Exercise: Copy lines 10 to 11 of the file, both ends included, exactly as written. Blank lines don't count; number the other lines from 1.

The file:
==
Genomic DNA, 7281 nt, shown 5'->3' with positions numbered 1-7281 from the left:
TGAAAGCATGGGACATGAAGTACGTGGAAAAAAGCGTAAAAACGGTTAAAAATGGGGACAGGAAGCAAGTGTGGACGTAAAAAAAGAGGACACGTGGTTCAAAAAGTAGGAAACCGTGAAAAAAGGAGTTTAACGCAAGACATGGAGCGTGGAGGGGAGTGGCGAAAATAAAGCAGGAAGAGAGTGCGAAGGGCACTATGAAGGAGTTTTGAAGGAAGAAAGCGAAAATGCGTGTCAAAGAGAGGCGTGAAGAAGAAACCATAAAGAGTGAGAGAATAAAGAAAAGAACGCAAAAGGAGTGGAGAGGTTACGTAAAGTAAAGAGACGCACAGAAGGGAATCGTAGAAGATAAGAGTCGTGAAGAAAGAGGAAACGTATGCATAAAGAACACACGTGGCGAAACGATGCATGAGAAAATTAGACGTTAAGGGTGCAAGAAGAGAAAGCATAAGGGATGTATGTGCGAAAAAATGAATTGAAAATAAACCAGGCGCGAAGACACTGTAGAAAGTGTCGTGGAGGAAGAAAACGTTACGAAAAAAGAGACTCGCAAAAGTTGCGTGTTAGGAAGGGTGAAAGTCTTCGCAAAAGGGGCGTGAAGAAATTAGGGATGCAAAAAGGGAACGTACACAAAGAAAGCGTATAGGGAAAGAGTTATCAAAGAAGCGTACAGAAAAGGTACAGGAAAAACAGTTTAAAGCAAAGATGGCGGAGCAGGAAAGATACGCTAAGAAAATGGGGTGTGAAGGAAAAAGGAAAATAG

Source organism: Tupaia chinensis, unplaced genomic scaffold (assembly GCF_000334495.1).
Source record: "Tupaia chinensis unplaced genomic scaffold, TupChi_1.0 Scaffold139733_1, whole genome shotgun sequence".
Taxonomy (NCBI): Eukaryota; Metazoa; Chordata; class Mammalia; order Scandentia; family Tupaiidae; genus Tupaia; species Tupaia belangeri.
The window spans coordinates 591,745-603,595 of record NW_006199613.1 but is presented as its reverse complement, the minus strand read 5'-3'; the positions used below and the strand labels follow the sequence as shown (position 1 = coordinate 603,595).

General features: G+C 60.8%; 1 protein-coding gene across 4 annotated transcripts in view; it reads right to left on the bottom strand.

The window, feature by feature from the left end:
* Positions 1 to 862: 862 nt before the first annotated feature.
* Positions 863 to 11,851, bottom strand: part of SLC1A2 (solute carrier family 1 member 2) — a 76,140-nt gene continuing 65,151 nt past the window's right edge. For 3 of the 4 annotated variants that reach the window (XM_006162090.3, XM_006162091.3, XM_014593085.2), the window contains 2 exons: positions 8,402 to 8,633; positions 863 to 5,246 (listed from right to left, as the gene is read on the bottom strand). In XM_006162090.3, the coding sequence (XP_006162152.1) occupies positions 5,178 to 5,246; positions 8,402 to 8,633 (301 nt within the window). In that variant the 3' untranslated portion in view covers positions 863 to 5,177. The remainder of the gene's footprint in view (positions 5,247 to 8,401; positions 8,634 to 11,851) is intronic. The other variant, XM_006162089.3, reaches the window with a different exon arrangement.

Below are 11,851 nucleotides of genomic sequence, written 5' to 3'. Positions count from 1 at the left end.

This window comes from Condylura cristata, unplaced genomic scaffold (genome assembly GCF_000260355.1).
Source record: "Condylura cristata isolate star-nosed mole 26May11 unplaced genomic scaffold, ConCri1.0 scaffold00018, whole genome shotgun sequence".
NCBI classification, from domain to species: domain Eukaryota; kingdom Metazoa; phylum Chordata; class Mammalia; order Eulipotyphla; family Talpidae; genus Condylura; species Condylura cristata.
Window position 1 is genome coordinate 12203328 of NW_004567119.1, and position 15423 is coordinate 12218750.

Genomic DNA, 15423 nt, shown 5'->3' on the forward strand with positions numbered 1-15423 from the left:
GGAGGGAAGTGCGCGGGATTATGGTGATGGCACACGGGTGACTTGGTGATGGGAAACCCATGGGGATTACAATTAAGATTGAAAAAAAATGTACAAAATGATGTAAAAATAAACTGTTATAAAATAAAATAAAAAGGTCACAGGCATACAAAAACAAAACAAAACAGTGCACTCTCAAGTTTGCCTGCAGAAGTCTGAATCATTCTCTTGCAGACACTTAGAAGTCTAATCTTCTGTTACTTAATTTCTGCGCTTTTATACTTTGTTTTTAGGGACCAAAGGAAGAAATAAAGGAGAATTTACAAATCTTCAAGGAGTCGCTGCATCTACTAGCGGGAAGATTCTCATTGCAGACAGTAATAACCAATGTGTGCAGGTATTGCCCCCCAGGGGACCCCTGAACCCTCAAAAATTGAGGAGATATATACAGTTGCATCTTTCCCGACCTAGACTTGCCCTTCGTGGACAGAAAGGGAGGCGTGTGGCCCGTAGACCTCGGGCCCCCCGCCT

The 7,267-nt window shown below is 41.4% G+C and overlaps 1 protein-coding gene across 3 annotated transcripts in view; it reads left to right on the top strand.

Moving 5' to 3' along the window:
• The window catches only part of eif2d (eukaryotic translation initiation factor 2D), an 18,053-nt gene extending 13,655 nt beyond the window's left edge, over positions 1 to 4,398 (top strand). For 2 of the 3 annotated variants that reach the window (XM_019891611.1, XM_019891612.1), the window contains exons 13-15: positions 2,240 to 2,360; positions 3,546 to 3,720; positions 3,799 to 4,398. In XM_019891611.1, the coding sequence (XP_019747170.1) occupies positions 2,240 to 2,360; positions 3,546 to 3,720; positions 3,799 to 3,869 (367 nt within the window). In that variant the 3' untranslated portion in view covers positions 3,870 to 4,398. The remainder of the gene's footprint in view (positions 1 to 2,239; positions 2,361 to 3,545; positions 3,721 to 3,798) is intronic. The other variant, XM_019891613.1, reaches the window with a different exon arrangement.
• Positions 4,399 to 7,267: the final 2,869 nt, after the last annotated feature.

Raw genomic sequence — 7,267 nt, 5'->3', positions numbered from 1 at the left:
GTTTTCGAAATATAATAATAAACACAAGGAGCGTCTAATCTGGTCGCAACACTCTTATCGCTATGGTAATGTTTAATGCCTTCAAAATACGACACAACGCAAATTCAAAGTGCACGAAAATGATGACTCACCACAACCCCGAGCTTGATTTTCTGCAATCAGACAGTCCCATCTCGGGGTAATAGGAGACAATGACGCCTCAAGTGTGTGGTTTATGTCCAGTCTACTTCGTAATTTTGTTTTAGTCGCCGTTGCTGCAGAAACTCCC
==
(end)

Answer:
* Positions 863 to 11,851, bottom strand: part of SLC1A2 (solute carrier family 1 member 2) — a 76,140-nt gene continuing 65,151 nt past the window's right edge. For 3 of the 4 annotated variants that reach the window (XM_006162090.3, XM_006162091.3, XM_014593085.2), the window contains 2 exons: positions 8,402 to 8,633; positions 863 to 5,246 (listed from right to left, as the gene is read on the bottom strand). In XM_006162090.3, the coding sequence (XP_006162152.1) occupies positions 5,178 to 5,246; positions 8,402 to 8,633 (301 nt within the window). In that variant the 3' untranslated portion in view covers positions 863 to 5,177. The remainder of the gene's footprint in view (positions 5,247 to 8,401; positions 8,634 to 11,851) is intronic. The other variant, XM_006162089.3, reaches the window with a different exon arrangement.

Below are 11,851 nucleotides of genomic sequence, written 5' to 3'. Positions count from 1 at the left end.